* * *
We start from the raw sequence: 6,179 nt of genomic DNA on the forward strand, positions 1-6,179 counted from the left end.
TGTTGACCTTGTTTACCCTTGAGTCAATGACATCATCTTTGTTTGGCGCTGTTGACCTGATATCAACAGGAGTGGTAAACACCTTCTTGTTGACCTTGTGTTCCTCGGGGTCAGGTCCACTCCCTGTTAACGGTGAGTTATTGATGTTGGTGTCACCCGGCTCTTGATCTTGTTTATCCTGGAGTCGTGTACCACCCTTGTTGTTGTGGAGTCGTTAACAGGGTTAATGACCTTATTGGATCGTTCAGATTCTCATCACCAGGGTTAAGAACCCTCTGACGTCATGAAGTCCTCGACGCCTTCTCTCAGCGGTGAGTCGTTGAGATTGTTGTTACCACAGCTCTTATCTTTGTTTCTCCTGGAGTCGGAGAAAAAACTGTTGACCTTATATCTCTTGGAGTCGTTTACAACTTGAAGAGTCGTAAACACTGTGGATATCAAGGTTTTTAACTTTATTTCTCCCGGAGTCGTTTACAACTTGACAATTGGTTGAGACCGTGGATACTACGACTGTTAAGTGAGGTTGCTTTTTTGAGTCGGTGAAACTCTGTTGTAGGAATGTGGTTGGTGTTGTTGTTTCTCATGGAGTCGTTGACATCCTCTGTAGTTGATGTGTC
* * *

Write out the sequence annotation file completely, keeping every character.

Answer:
We start from the raw sequence: 6,179 nt of genomic DNA on the forward strand, positions 1-6,179 counted from the left end.
TGTTGACCTTGTTTACCCTTGAGTCAATGACATCATCTTTGTTTGGCGCTGTTGACCTGATATCAACAGGAGTGGTAAACACCTTCTTGTTGACCTTGTGTTCCTCGGGGTCAGGTCCACTCCCTGTTAACGGTGAGTTATTGATGTTGGTGTCACCCGGCTCTTGATCTTGTTTATCCTGGAGTCGTGTACCACCCTTGTTGTTGTGGAGTCGTTAACAGGGTTAATGACCTTATTGGATCGTTCAGATTCTCATCACCAGGGTTAAGAACCCTCTGACGTCATGAAGTCCTCGACGCCTTCTCTCAGCGGTGAGTCGTTGAGATTGTTGTTACCACAGCTCTTATCTTTGTTTCTCCTGGAGTCGGAGAAAAAACTGTTGACCTTATATCTCTTGGAGTCGTTTACAACTTGAAGAGTCGTAAACACTGTGGATATCAAGGTTTTTAACTTTATTTCTCCCGGAGTCGTTTACAACTTGACAATTGGTTGAGACCGTGGATACTACGACTGTTAAGTGAGGTTGCTTTTTTGAGTCGGTGAAACTCTGTTGTAGGAATGTGGTTGGTGTTGTTGTTTCTCATGGAGTCGTTGACATCCTCTGTAGTTGATGTGTC